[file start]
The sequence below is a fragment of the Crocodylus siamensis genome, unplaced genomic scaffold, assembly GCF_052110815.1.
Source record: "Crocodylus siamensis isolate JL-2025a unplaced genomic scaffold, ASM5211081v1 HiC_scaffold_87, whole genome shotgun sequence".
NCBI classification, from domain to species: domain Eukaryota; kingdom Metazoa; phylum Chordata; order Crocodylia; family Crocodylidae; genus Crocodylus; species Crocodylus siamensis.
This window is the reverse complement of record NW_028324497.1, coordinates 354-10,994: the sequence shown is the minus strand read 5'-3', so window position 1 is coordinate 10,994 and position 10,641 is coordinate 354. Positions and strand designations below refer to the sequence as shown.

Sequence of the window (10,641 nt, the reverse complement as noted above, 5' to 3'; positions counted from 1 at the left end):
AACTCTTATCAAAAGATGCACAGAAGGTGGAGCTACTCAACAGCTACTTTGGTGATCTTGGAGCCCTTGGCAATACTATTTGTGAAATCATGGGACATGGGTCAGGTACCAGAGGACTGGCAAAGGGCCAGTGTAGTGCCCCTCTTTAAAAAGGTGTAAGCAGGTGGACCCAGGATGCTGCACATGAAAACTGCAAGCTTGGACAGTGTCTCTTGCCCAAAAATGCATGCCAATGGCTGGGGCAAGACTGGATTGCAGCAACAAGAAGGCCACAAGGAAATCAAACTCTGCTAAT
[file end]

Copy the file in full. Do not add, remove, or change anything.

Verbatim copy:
The sequence below is a fragment of the Crocodylus siamensis genome, unplaced genomic scaffold, assembly GCF_052110815.1.
Source record: "Crocodylus siamensis isolate JL-2025a unplaced genomic scaffold, ASM5211081v1 HiC_scaffold_87, whole genome shotgun sequence".
NCBI classification, from domain to species: domain Eukaryota; kingdom Metazoa; phylum Chordata; order Crocodylia; family Crocodylidae; genus Crocodylus; species Crocodylus siamensis.
This window is the reverse complement of record NW_028324497.1, coordinates 354-10,994: the sequence shown is the minus strand read 5'-3', so window position 1 is coordinate 10,994 and position 10,641 is coordinate 354. Positions and strand designations below refer to the sequence as shown.

Sequence of the window (10,641 nt, the reverse complement as noted above, 5' to 3'; positions counted from 1 at the left end):
AACTCTTATCAAAAGATGCACAGAAGGTGGAGCTACTCAACAGCTACTTTGGTGATCTTGGAGCCCTTGGCAATACTATTTGTGAAATCATGGGACATGGGTCAGGTACCAGAGGACTGGCAAAGGGCCAGTGTAGTGCCCCTCTTTAAAAAGGTGTAAGCAGGTGGACCCAGGATGCTGCACATGAAAACTGCAAGCTTGGACAGTGTCTCTTGCCCAAAAATGCATGCCAATGGCTGGGGCAAGACTGGATTGCAGCAACAAGAAGGCCACAAGGAAATCAAACTCTGCTAAT